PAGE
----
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abalfazl hossein
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Matched expression found by findInLine: 34

ef56


\r\n is new line? right?

The java.util.Scanner.nextLine() method advances this scanner past the current line and returns the input that was skipped. This method returns the rest of the current line, excluding any line separator at the end.


then 56 is in new line and it must return ef.What is the problem?
 
Henry Wong
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abalfazl hossein wrote:
then 56 is in new line and it must return ef. What is the problem?


It works fine for me*. I got "ef" when I ran the code.

Henry

* after fixing the variable name being passed to the scanner
 
Winston Gutkowski
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abalfazl hossein wrote:\r\n is new line? right?

No. A newline character is specifically '\n'. A "new line" (or line-break) sequence will depend what operating system you're on: for Windows, it's "\r\n"; for practically every other system in the known universe, it's "\n". For most classes, Java will accept either, but not exactly sure how Scanner determines when a "new line" is encountered.

And unlike Henry, I get a compiler error when I run your snippet, because 'stream1' is not defined. However, once that's corrected I, like him, get:

Matched expression found by findInLine: 34

ef


Winston
 
Ulf Dittmer
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\r\n is new line? right?

On Windows, yes. Other OS have other conventions - on Unix-based ones it's "\n".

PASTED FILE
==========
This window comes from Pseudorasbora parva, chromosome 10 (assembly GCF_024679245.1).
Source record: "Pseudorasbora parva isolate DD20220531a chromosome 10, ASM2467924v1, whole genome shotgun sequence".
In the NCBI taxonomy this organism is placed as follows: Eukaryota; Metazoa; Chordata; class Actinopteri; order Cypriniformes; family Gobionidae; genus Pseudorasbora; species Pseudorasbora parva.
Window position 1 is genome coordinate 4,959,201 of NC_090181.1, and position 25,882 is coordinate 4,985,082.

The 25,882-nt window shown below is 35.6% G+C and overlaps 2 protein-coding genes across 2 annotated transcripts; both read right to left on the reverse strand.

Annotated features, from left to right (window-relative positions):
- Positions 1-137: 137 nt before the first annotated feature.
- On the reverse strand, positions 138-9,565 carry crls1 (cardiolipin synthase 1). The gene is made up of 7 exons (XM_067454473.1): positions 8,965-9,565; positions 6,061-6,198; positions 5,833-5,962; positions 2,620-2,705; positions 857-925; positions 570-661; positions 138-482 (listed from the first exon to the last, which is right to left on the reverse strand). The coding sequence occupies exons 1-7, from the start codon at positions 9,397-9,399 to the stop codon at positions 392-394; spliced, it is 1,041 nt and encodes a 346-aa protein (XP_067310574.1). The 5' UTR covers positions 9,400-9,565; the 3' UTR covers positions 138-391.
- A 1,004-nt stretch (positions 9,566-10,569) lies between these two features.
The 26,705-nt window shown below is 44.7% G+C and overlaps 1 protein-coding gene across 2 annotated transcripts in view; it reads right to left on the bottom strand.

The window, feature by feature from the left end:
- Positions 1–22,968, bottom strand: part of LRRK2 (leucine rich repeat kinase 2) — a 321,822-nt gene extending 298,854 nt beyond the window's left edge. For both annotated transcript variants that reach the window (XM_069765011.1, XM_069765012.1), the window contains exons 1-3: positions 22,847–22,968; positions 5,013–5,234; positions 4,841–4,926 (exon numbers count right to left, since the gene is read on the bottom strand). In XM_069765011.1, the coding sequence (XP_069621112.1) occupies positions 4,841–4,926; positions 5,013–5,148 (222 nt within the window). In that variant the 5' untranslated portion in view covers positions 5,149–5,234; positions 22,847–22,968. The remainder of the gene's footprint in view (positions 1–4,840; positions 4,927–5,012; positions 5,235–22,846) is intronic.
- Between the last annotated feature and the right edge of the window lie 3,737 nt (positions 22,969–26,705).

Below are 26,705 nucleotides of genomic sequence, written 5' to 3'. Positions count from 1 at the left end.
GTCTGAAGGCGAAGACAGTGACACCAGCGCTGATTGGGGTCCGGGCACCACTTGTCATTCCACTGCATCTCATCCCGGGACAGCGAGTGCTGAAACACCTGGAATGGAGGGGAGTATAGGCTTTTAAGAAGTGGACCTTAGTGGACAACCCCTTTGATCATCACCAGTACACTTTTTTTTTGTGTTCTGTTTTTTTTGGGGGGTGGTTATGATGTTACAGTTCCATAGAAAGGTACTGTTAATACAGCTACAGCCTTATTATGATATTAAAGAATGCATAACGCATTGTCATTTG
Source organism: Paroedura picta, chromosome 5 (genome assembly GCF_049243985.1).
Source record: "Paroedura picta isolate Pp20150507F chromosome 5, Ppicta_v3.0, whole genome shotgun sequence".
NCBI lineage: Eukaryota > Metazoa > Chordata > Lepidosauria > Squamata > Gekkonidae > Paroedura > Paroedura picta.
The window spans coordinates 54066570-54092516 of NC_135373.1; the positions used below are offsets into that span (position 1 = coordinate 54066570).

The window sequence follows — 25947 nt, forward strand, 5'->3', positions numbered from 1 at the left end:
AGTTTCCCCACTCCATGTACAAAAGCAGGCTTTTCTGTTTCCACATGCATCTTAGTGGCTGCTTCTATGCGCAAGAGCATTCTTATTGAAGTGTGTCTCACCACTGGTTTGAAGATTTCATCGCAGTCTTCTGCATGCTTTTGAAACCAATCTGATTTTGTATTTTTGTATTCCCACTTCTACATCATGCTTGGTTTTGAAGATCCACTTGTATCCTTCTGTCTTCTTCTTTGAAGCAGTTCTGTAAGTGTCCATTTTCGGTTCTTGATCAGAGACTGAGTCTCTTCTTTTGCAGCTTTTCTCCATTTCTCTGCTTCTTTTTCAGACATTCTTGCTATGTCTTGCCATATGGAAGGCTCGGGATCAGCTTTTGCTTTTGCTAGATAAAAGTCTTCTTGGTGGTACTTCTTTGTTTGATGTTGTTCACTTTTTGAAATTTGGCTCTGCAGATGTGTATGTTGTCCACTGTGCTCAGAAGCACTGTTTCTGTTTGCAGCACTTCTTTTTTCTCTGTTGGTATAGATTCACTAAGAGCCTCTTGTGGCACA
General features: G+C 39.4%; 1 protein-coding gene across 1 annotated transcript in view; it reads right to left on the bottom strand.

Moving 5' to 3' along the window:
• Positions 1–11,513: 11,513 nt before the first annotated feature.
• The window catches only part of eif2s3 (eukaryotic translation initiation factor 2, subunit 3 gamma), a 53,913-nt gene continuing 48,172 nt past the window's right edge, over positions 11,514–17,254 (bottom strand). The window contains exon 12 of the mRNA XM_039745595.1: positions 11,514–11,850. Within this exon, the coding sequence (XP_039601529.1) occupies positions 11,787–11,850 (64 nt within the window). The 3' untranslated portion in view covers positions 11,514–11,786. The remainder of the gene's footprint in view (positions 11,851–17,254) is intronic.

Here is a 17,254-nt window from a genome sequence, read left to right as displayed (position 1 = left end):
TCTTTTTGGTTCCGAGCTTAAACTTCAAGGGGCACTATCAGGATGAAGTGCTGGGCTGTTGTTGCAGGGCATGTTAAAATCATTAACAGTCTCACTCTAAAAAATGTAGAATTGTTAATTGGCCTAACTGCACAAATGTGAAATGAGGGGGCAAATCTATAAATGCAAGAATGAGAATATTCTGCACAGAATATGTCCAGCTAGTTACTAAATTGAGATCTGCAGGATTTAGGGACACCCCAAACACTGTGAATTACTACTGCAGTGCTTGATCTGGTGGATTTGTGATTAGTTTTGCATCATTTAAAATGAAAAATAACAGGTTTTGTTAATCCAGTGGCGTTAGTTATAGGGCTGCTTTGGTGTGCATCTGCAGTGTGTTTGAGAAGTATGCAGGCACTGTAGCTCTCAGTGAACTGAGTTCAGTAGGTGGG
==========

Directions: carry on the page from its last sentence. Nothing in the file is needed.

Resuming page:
Campbell Ritchie
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Winston Gutkowski wrote: . . . for Windows, it's "\r\n"; for practically every other system in the known universe, it's "\n". . . .
Which is why you are advised to use println or printf("...%n",...) rather than \n.

A long time ago, I tried some timesharing and there I had to push CR = Campbell Ritchie Carriage Return to move the print head to the left of the paper and then LF = Line Feed to move the paper about ⅙″ up.
CR is equal to \r and LF is \n
About the same time my namesake and Kernighan were developing the C language for the Unix system which used only LF as its line separator. A few years later a group of Steves (Jobs and Wozniak) developed the Apple OS which uses CR alone (=\r) as its line end. Or more precisely used to. Macs nowadays use the same line end as Unix.

Look at the Pattern class and use ctrl-F line terminator, and you find there are about six combinations recognised as line ends. And if you go to this Wikipedia page, you find even more weird and wonderful combinations. Don't you wish you had never read this post
 
Campbell Ritchie
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A few minutes ago, I wrote: . . . the paper . . .
Yes, the program was on paper. It was recorded on tape about 1″ wide with seven rows of holes (and one row of smaller holes).
 
Winston Gutkowski
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Campbell Ritchie wrote:Yes, the program was on paper. It was recorded on tape about 1″ wide with seven rows of holes (and one row of smaller holes).

And if you can still find any, it makes great Christmas decorations. I think I still know how to make a "star"...

Winston
 
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